Posted by: mting | 21st June, 2009

History

Everything is a history. Today when I lunched with my colleagues at an Ocean Park cafe, there they hanged an old Hong Kong Ren-Li-Che (人力車) on the wall. Though it is odd of hanging it on the wall, but anways, this Ren-Li-Che is a history.

Everyone is a history. From a baby, to a child, an adolescent, an adult then a senior… We left our history to people around us. Even an unforunate aborted child, who does not have chance to see the world, gives ‘feelings’ to their parents. Everything we do, we are asking the people around us to remember our history.

One month before my father passed away, he gave me my 5-years-old homework: “My Book”. This little “My book”, with a history of 23-year-old, got my handwriting on it, with me outlining my small hand, and telling the world where did I live, what was my weight, etc. I have no ideas how I did it. And at the same time, I was happy to know that “I like to eat” since I was five. 

I appreciated so much that my father has kept it for me. Then I found out that every birthday card and father’s day card have been kept by him at an iron biscuit box. I have forgotten that I loved sending cards to my parents. I thought they would have thrown him away. But they kept every single of it. How much do they treasure us?

Today I went to Oddone’s home for dinner and to share our wedding photos. During the visit, Oddone’s mother showed me the notes and writing by the child Oddone. The papers are yellow, and the writings are unfamiliar. The familiar thing to me is the organised way of presenting the data. And from the notes, I know why the Oddone is the ddone.  I flipped the notebook carefully, to see how the child Oddone wrote his notes. While I was flipping it, it seems that the child Oddone is writing them at the dining table in front of me.

I asked Oddone’s mother, “Could I bring them to US?”. 

“Oddone knows they are here at home. When he wants them back, he will come and get them!” Oddone’s mother smiled and put them back at their cupboard.

Deep inside from my heart, I know that one day we will keep the notes, and hope that we can pass them to our children, then our children pass them to our grand-children, together with my “My book”.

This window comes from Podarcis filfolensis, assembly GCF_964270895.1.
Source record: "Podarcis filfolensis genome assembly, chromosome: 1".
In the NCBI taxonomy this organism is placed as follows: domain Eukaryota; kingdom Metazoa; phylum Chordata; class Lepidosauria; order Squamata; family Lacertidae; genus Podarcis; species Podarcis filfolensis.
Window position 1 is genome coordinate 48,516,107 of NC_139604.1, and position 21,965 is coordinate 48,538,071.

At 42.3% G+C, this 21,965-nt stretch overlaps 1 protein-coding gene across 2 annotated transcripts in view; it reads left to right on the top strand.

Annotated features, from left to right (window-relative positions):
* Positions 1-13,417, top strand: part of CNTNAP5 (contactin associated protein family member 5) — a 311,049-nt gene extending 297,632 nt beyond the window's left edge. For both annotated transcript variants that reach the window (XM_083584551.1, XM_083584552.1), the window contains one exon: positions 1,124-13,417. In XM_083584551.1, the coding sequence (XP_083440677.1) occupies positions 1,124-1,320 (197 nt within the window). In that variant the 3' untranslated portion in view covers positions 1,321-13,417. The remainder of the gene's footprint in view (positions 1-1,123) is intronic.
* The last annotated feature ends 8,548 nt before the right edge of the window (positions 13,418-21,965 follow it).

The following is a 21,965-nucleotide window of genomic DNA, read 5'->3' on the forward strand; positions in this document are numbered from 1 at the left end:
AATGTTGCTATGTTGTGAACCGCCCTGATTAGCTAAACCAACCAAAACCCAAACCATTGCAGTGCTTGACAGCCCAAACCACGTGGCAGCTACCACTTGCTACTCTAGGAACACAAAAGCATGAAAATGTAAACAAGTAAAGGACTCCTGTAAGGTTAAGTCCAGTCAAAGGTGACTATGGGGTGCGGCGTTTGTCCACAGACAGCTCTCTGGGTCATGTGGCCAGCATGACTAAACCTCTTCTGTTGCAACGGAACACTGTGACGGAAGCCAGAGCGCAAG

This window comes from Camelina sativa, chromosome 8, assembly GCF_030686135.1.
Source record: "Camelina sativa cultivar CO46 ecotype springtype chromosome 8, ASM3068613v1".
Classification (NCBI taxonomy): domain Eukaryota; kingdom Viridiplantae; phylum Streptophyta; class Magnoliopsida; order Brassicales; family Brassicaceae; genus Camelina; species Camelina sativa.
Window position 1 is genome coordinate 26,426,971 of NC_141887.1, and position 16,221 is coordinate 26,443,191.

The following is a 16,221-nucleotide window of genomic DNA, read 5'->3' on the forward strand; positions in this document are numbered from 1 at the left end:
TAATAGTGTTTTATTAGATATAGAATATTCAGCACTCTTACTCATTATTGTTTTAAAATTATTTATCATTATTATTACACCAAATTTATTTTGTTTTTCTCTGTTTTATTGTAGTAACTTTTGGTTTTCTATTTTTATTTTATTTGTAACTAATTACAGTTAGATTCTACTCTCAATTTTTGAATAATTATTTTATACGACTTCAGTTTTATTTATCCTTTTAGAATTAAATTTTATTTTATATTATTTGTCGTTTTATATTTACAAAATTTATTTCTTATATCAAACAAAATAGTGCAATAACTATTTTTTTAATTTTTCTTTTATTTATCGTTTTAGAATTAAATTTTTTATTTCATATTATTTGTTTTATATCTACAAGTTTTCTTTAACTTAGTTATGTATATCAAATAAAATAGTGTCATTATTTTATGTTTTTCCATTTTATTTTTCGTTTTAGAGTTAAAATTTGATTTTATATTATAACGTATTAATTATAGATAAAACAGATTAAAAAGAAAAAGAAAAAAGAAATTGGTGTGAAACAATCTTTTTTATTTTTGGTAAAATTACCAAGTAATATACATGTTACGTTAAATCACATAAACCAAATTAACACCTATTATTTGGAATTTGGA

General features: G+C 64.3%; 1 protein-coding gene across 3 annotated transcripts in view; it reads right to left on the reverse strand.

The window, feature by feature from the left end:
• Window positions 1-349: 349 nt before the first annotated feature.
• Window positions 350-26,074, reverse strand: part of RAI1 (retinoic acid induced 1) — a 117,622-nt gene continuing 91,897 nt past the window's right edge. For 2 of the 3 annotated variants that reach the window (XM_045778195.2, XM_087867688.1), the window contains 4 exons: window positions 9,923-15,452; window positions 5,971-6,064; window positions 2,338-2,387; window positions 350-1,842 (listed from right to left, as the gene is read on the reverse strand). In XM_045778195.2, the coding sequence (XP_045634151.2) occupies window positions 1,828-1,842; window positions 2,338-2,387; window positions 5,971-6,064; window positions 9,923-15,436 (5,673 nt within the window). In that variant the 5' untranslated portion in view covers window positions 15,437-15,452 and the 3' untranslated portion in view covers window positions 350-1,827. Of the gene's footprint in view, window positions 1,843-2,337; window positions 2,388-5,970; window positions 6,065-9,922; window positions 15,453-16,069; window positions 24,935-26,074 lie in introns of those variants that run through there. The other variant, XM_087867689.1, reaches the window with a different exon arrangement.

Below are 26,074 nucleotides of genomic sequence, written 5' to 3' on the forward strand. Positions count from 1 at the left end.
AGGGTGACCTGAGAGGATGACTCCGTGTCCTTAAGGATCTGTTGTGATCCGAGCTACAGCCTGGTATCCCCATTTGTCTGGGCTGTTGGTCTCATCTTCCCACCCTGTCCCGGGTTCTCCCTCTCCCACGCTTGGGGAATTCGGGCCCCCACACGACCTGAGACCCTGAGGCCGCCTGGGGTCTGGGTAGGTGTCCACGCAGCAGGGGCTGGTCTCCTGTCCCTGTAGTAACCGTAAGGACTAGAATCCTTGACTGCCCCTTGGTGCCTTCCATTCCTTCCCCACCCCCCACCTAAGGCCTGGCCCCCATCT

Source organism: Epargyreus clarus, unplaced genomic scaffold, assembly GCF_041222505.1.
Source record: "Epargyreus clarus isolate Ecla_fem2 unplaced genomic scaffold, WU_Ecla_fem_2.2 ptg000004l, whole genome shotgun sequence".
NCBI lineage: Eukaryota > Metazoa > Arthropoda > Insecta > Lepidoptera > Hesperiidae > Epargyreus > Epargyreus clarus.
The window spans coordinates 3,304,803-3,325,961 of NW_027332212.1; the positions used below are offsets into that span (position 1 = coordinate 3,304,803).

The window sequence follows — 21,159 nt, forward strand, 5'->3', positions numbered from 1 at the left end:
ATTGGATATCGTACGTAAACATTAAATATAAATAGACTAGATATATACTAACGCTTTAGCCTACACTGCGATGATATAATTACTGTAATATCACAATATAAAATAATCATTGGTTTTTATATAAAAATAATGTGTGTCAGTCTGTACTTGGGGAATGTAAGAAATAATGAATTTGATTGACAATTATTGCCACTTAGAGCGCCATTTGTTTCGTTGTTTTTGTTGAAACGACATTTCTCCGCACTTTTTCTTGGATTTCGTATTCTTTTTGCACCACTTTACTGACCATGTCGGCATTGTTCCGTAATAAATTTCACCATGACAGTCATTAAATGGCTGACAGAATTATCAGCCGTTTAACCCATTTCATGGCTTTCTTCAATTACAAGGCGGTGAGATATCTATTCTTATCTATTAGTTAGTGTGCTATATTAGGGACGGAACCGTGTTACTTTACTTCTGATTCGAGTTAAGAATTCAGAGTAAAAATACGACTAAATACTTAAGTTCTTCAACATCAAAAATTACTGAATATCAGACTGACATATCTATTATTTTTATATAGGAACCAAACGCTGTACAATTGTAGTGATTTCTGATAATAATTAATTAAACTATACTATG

It’s how the history passed on…

(A blog which is too sentimenal — Probably it is the Father’s Day)

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Posted by: mting | 17th June, 2009

Our first month

Oddones got married on May 17, 2009, which was just a month ago!

After our honeymoon at Maldives, PK went back to california, and MT stayed in HK. It means that 25% of time after our wedding day was staying together, and 75% we are apart.

The past three weeks was not easy. 牽腸掛肚,一天不見如隔三秋.

Though  H1N1 is getting more popular in California, how can I not come to see him?

Happy one month celebration for ourselves! Thanks for waking up early everyday to ichat with me. Thanks 🙂

Posted by: P. K. | 24th September, 2008

This is journalism

A mainland Chinese depositor, holding a bag and identifying himself as Mr. Zhang, said he had withdrawn HK$1 million. “I came down from mainland China this morning to get some money out of my account,” Mr. Zhang said outside the bank’s headquarters, with a line of depositors stretching around the block.

“I wasn’t aware of the news Bank of East Asia is in trouble, I just wanted to get some money out. I came to get around HK$40,000, but when I realized the situation with the bank, I got HK$400,000.” Asked why he had just lowered the amount of money he claimed was in the bag, Mr. Zhang said: “I don’t want to get robbed.”

— Amy Or and Jeffrey Ng, Bank of East Asia Depositors Queue for Funds after Rumors, WSJ.com.

Now this is journalism. Applause goes to the journalist who asked the follow-up question and the editor who allowed this exchange to go with the story.

Posted by: mting | 20th September, 2008

Wrap up for this week

Good stuffs:

  • Heard a very confident speech from John Mack at the townhall
  • Do not need to worry of seeking another job up to this moment
  • Reassured that when I started to fear, it will be the time to buy

Bad stuffs:

  • Unhealthily busy
  • No-eye-see Portfolio keeps dropping
  • Lehman and AIG clashed
Posted by: P. K. | 5th August, 2008

Yahoo! Boss Q&A

Some random samples from Yahoo! Boss Q&A (via TechCrunch):